Martin v. State

Annotate this Case

139 Ga. App. 8 (1976)

228 S.E.2d 15

MARTIN v. THE STATE.

52250.

Court of Appeals of Georgia.

Submitted June 7, 1976.

Decided June 11, 1976.

Guy B. Scott, Jr., for appellant.

Ken Stula, Solicitor, for appellee.

CLARK, Judge.

Defendant was charged by accusation with driving under the influence of alcohol. He was convicted in his trial before a jury and now appeals. Held:

1. Defendant correctly argues that the absence of an affidavit, upon which an accusation must be based, rendered the criminal proceedings null and void. "A valid affidavit is essential to support an accusation and without such an affidavit the whole trial is a nullity." Chauncey v. State, 129 Ga. App. 207, 208 (199 SE2d 391). The great Logan Bleckley described the situation in this colorful language: "A valid affidavit being wanting, the bottom is knocked out of the case. It is a tub with only staves and hoops, and will hold nothing." Scroggins v. State, 55 Ga. *9 380, 382. Accordingly, the judgment must be reversed.

2. The trial judge correctly refused to suppress the results of the blood alcohol test. The arresting officer testified that immediately after the blood test was administered, defendant was informed of his right to have another test performed at certain named hospitals or by a person of his own choosing. The requisites of Code Ann. ยง 68A-902.1, as elucidated in Nelson v. State, 135 Ga. App. 212 (217 SE2d 450), were clearly satisfied here.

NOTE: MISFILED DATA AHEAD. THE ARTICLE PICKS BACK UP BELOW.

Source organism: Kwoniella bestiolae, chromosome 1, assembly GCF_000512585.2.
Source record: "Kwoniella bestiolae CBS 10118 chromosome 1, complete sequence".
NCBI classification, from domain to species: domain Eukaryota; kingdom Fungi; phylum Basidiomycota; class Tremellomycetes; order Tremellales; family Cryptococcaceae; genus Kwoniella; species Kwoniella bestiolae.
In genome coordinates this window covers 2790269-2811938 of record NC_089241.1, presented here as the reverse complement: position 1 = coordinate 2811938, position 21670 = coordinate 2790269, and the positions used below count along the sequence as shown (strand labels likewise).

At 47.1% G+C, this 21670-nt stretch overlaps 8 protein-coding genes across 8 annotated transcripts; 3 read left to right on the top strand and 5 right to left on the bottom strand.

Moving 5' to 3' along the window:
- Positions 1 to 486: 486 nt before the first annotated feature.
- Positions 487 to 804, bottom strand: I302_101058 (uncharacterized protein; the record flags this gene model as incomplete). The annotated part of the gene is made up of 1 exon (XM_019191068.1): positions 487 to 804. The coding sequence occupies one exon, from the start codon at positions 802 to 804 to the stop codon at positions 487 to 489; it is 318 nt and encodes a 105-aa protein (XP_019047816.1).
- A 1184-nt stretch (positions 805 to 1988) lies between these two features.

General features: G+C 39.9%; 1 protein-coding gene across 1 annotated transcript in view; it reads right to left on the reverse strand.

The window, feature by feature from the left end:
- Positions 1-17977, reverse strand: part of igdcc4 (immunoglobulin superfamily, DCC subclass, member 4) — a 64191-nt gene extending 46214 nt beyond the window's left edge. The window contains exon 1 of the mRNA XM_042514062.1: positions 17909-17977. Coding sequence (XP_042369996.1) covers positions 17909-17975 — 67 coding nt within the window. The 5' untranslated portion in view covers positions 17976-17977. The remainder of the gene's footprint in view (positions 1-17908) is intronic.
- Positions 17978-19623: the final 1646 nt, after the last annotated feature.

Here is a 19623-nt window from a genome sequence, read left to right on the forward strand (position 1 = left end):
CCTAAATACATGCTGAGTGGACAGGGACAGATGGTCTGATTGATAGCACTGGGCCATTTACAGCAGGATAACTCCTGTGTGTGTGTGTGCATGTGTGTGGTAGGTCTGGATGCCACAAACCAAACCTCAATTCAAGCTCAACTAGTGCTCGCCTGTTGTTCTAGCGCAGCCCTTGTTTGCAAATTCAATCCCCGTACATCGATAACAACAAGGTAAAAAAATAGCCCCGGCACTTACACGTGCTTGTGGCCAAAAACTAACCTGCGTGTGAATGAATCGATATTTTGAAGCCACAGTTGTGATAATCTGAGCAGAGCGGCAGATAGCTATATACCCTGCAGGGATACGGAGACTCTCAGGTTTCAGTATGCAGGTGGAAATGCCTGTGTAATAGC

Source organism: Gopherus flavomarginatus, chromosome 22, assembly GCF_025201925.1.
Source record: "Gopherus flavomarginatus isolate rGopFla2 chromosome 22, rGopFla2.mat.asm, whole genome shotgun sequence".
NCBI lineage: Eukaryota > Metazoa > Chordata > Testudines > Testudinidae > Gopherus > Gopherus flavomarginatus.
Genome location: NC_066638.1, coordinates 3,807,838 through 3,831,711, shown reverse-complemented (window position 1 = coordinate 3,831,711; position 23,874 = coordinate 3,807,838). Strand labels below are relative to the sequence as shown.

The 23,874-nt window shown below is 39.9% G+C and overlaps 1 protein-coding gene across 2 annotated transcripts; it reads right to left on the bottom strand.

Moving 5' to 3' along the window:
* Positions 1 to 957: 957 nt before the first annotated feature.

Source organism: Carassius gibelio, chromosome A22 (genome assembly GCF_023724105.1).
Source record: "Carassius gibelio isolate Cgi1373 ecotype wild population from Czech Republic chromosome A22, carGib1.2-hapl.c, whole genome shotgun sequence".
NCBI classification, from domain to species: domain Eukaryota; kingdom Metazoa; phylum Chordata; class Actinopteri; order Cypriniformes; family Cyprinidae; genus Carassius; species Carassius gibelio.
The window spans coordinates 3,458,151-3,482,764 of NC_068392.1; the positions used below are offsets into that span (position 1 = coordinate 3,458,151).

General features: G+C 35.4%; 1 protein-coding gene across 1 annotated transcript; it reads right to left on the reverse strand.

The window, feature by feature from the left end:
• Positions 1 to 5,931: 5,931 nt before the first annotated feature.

3. Defendant made a motion for a directed verdict of acquittal at the conclusion of the prosecution's case. "In reviewing the overruling of a motion for a directed verdict the proper standard to be utilized by the appellate court is the `any evidence' test. [Cit.] Applying that standard to the evidence in this case, we find that the trial court did not err in overruling the motion for directed verdict." Mitchell v. State, 236 Ga. 251, 257 (223 SE2d 650).

4. Defendant's remaining enumerations are without merit and do not warrant discussion.

Judgment reversed. Bell, C. J., and Stolz, J., concur.